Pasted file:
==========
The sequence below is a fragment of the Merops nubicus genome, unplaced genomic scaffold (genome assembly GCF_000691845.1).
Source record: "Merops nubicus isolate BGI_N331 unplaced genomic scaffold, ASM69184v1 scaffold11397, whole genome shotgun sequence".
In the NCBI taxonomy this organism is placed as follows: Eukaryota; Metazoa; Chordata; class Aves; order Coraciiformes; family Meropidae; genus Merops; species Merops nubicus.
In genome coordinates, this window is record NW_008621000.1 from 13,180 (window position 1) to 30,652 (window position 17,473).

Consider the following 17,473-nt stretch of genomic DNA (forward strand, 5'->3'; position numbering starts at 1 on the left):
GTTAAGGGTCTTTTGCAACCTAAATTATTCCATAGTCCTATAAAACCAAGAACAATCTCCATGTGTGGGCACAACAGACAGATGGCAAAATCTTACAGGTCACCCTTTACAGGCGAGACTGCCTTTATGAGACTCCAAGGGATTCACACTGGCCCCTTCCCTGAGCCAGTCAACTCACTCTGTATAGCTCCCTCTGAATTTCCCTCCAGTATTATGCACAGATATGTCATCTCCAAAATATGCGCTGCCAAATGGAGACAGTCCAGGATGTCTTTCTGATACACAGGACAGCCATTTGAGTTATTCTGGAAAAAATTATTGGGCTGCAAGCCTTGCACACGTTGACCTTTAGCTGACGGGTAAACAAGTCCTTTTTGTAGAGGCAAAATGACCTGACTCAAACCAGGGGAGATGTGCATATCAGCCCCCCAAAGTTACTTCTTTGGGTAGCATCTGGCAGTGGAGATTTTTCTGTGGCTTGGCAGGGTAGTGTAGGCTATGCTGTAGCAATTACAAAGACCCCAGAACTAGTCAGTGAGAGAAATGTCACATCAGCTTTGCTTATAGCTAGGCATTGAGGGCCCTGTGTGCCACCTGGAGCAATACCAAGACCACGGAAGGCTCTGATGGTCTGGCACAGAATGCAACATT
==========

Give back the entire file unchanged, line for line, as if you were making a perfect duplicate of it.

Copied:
The sequence below is a fragment of the Merops nubicus genome, unplaced genomic scaffold (genome assembly GCF_000691845.1).
Source record: "Merops nubicus isolate BGI_N331 unplaced genomic scaffold, ASM69184v1 scaffold11397, whole genome shotgun sequence".
In the NCBI taxonomy this organism is placed as follows: Eukaryota; Metazoa; Chordata; class Aves; order Coraciiformes; family Meropidae; genus Merops; species Merops nubicus.
In genome coordinates, this window is record NW_008621000.1 from 13,180 (window position 1) to 30,652 (window position 17,473).

Consider the following 17,473-nt stretch of genomic DNA (forward strand, 5'->3'; position numbering starts at 1 on the left):
GTTAAGGGTCTTTTGCAACCTAAATTATTCCATAGTCCTATAAAACCAAGAACAATCTCCATGTGTGGGCACAACAGACAGATGGCAAAATCTTACAGGTCACCCTTTACAGGCGAGACTGCCTTTATGAGACTCCAAGGGATTCACACTGGCCCCTTCCCTGAGCCAGTCAACTCACTCTGTATAGCTCCCTCTGAATTTCCCTCCAGTATTATGCACAGATATGTCATCTCCAAAATATGCGCTGCCAAATGGAGACAGTCCAGGATGTCTTTCTGATACACAGGACAGCCATTTGAGTTATTCTGGAAAAAATTATTGGGCTGCAAGCCTTGCACACGTTGACCTTTAGCTGACGGGTAAACAAGTCCTTTTTGTAGAGGCAAAATGACCTGACTCAAACCAGGGGAGATGTGCATATCAGCCCCCCAAAGTTACTTCTTTGGGTAGCATCTGGCAGTGGAGATTTTTCTGTGGCTTGGCAGGGTAGTGTAGGCTATGCTGTAGCAATTACAAAGACCCCAGAACTAGTCAGTGAGAGAAATGTCACATCAGCTTTGCTTATAGCTAGGCATTGAGGGCCCTGTGTGCCACCTGGAGCAATACCAAGACCACGGAAGGCTCTGATGGTCTGGCACAGAATGCAACATT